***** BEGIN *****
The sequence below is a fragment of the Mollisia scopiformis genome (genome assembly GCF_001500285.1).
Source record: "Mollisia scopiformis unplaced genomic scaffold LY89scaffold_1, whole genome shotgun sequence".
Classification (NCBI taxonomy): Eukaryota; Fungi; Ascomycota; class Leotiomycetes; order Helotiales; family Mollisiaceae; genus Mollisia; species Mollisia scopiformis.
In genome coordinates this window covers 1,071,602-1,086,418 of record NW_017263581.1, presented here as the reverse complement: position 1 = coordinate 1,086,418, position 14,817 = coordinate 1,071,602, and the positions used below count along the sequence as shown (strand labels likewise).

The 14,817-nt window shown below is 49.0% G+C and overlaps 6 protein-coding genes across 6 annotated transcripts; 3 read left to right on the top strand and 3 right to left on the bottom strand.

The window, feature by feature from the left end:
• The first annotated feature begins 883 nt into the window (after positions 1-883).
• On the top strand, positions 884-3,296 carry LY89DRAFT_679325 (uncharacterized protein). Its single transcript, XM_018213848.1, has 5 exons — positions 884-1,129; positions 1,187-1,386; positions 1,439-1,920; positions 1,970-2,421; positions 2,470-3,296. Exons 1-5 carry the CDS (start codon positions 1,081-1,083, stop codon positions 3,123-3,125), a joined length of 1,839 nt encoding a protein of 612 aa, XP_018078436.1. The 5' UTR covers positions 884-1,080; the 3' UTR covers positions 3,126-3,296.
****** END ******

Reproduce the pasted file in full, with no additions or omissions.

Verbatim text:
The sequence below is a fragment of the Mollisia scopiformis genome (genome assembly GCF_001500285.1).
Source record: "Mollisia scopiformis unplaced genomic scaffold LY89scaffold_1, whole genome shotgun sequence".
Classification (NCBI taxonomy): Eukaryota; Fungi; Ascomycota; class Leotiomycetes; order Helotiales; family Mollisiaceae; genus Mollisia; species Mollisia scopiformis.
In genome coordinates this window covers 1,071,602-1,086,418 of record NW_017263581.1, presented here as the reverse complement: position 1 = coordinate 1,086,418, position 14,817 = coordinate 1,071,602, and the positions used below count along the sequence as shown (strand labels likewise).

The 14,817-nt window shown below is 49.0% G+C and overlaps 6 protein-coding genes across 6 annotated transcripts; 3 read left to right on the top strand and 3 right to left on the bottom strand.

The window, feature by feature from the left end:
• The first annotated feature begins 883 nt into the window (after positions 1-883).
• On the top strand, positions 884-3,296 carry LY89DRAFT_679325 (uncharacterized protein). Its single transcript, XM_018213848.1, has 5 exons — positions 884-1,129; positions 1,187-1,386; positions 1,439-1,920; positions 1,970-2,421; positions 2,470-3,296. Exons 1-5 carry the CDS (start codon positions 1,081-1,083, stop codon positions 3,123-3,125), a joined length of 1,839 nt encoding a protein of 612 aa, XP_018078436.1. The 5' UTR covers positions 884-1,080; the 3' UTR covers positions 3,126-3,296.